Thursday, February 7, 2013

We've moved!

Hi there! We just launched our new "face" at Check it out and subscribe! 

All of our content has been transferred there, and we will no longer post to this page.

Friday, February 1, 2013

More than just metal: Banding provides essential information

What’s in a band?

We’re not talking about musical geniuses that sing and play in harmony, but referring to the Service’s black duck banding efforts. For decades, national wildlife refuges have worked with state partners to band and monitor black ducks. This important effort helps establish hunting seasons that maintain a healthy number of ducks within their habitat.

Black duck at Blackwater National Wildlife Refuge in Maryland.
Credit: Scott Nielson/USFWS

Friday, January 25, 2013

Extreme Makeover: Young forests edition

“Give this land two years” says Ted Kendziora as he excitedly refers to 22 acres of desolate land in south New Hampshire that received a habitat “makeover” by the Town of Lee Conservation Commission. The property was converted to a young forest, an important environment for many species of native plants and animals, like the New England cottontail.

New England cottontails need brush to survive. Credit: USFWS

Friday, January 18, 2013

Want to see a bald eagle?

Today you're hearing from Sarah Nystrom, the
eagle coordinator for our region.
While many people think fall and spring migration or summer nesting season is prime time to spot this iconic bird, I suggest heading out now in search of this amazing experience.

Bald eagles, with their distinctive white head and dark body, can be easier to see in winter. Other birds can be harder to identify in their drab plumage.

Not to mention, it’s National Bald Eagle Watch Month

During the winter months, bald eagles tend to gather in areas that have a good food supply. A hungry eagle will eat just about anything that they can get their talons on. Fish are the majority of their diet when there is open water, but they will also prey on ducks and geese. Carrion, including deer carcasses, can be easier to find in the winter. Bald eagles may fly dozens of miles from one food source to another in winter, so a consistent source of food can be very important.

Monday, January 14, 2013

My refuge, my home: A firsthand account of summer at Chincoteague

Today, you're hearing from Jenna Valente, a recent graduate
who has been interning at Chincoteague National
Wildlife Refuge in Virginia. 
So there I was, an eager 22-year-old entering the last week of finals that I would ever have to take before receiving my prized bachelor’s degree from the University of Maine. I was continually searching for new job opportunities in the area I am most passionate about: the environment. Approximately two months into my search, my attention was drawn to a posting for an internship at Chincoteague National Wildlife Refuge in Virginia. I arrived at Chincoteague searching for knowledge and adventure and my refuge experience provided that plus a lot more.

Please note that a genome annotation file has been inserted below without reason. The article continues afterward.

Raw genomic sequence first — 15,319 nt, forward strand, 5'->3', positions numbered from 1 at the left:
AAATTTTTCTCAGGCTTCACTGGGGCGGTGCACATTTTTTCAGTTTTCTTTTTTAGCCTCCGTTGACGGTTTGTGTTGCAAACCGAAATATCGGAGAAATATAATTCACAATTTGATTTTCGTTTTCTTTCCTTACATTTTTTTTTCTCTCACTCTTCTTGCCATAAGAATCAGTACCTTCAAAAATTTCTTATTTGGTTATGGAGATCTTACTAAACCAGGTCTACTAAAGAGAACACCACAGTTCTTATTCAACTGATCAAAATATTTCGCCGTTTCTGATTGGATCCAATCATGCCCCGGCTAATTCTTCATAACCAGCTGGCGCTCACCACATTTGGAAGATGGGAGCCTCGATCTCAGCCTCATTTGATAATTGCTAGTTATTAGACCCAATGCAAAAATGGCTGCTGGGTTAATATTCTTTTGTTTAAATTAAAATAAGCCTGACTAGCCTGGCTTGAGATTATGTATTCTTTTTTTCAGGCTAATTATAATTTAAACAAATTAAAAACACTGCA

Thursday, January 10, 2013

One bird, two birds. Red bird, bluebird.

Today you’re hearing from Patrick Comins, the director of bird conservation for Audubon Connecticut and  chair for the Friends of Silvio O. Conte National Fish and Wildlife Refuge. Hear Patrick explain what being a conservationist means to him.
It’s 1900.

“This year, let’s try something different. Instead of hunting birds during the holiday season, let’s “hunt” birds only to identify, count and record them.”

Something like this was said by an early leader in the National Audubon Society – Frank Chapman. That year, 27 observers tallied 89 different species in 25 counts across the country. Now 113 years later, his alternative, called the Christmas Bird Count, continues to add to a long-standing data set helping scientists understand how birds and the environment are faring throughout the Northeast and beyond.

Tuesday, January 1, 2013

Best of 2012: 10) When one plus one can equal three

We're bringing in the new year with a look back at our milestones for 2012. Check back each day for featured events and activities from across the Northeast!

Biologists working to open 18 miles of Little Sucker Brook in Waddington, N.Y., to reconnect water for fish and other wildlife. The U.S. Fish and Wildlife Service's Partners for Fish and Wildlife Program led the project. Credit: USFWS

The U.S. Fish and Wildlife Service has a hefty mission - to work with others to conserve, protect, and enhance fish, wildlife, plants, and their habitats for the continuing benefit of the American people. And in our rapidly changing world, there's no way we could get the job done without your help.